Bake at 190C, 375F, gas 5 for 25 minutes until golden.brown.  Cool on tin for five minutes before transferring to a cake airer.  Serve sliced, hot or cold.

Another recipe using the 'basic' mix is a speedy way to make a ginger cake.  Speedy in that we already have the basic mix prepared and kept in fridge or freezer.  Either way, bring to room temperature before making this cake.  Pastry, used as pastry is best when the ingredients are kept chilled, but when making cakes, ingredients should always be at room temperature (unless otherwise stated).

Although we could omit the stem ginger and syrup (use orange juice instead to make the icing), if there is a jar of stem ginger in your larder, we could use this to make extra ginger syrup.  What I do is tip the contents of the jar into a sieve, then get a couple or three similar sized jars and divide the syrup between them.  I then chop or slice the stem ginger (sometimes do both), also dividing this between the jars (some with slices, some with chopped), then top up with some home-made stock sugar syrup).  Screw on the lids, give a shake so the original syup and home-made get well mixed with the ginger, then replace in the larder.  Over time the stem ginger flavours the extra syrup so we end up with loads more than we began with.
Alternatively, if a recipe uses ginger syrup from a bought jar but none of the stem ginger, then just top up the jar with the home-made syrup until all the ginger is completely covered, and in a few days you will have more ginger-flavoured syrup you can use.
Iced Ginger Cake: serves 9
1 quantity of Basic Mix
2 eggs
2 tsp baking powder
3 tblsp golden syrup
3 oz (75g) soft brown sugar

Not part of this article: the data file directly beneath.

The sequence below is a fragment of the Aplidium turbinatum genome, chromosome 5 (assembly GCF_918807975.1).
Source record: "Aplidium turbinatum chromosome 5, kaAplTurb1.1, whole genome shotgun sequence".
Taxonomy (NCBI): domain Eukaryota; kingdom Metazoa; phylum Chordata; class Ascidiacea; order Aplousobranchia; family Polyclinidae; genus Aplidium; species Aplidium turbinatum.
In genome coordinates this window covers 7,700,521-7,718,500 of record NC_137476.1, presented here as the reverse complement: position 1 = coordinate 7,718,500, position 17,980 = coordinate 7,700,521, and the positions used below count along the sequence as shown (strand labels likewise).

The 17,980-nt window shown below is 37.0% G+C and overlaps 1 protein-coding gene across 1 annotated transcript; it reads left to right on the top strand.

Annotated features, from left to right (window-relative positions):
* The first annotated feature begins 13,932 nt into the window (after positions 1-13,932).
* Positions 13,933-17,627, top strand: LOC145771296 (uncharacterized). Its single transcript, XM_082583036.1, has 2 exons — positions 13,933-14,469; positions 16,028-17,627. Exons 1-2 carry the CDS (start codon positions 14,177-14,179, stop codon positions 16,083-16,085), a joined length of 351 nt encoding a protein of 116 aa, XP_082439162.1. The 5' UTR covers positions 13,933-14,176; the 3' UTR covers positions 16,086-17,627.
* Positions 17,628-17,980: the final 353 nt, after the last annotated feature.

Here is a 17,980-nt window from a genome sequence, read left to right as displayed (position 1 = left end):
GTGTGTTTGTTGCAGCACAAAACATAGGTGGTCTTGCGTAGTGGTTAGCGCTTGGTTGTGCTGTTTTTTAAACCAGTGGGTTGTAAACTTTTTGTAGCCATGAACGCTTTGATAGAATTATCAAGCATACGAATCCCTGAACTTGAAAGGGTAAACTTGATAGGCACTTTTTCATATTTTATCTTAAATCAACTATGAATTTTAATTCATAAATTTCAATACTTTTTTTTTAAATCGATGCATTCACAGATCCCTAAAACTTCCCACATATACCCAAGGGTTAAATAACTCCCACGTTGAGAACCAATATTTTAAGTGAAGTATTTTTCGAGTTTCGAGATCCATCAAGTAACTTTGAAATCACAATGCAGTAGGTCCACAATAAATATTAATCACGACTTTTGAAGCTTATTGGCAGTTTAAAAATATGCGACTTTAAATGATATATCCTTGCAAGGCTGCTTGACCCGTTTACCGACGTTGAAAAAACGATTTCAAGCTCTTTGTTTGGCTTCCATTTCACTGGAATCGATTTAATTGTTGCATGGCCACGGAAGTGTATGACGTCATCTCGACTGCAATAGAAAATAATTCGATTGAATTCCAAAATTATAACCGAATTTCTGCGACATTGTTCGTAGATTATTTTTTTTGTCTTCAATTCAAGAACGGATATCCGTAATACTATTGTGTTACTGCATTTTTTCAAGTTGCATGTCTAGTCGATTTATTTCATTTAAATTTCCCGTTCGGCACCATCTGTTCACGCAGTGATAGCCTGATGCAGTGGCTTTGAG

2 tsp ground ginger
2 oz (50g) icing sugar, sifted
ginger syrup (see above)
2 tblsp stem ginger, finely chopped
Put the basic mix into a bowl with the eggs, baking powder, syrup, sugar, and ground ginger, and beat together. Spoon into a greased and lined 7" (18cm) square cake tin.  Level the surface, then bake at 180C, 350F, gas 4 for half an hour or until cooked.  Leave to cool in the tin for 10 minutes before turning out onto a cake airer to cool completely.
Beat the icing sugar and ginger syrup together until smooth, then sprinkle the chopped ginger on the cake, drizzling the icing over in a zig-zag pattern.   When icing has set, the cake can then be cut into 9 squares or plated up whole..
If wishing to freeze, cool completely then wrap in cling-film or foil, and place in a rigid container. Use within 3 months.  Unwrap and thaw uncut cake for 4 hours at room temp, or smaller squares between 1 - 2 hours.

If you wish to make your own stock sugar syrup, just put equal measures (by volume, not weight) of water and sugar (caster or granulated) into a pan and heat gently WITHOUT STIRRING until the sugar has dissolved.  If we stir there is a good chance that sugar crystals will stick to the spoon or sides of the pan, and if one drops in it could then start the syrup turning back into crystals as it is stored.  This once happened to me. discovering one huge crystal, about the size of my little finger, growing in the centre of a jar of marmalade that I'd made some months before.
Swirling the sugar/water in the pan helps to dissolve, but keeps the sugar crystals beneath the surface.
Once dissolved turn up the heat to medium and boil, fairly rapidly for five minutes, then remove from heat, cool and store in sterilised jars,  When sealed, this syrup will keep for months in a cool place (larder is fine, no need to keep it chilled).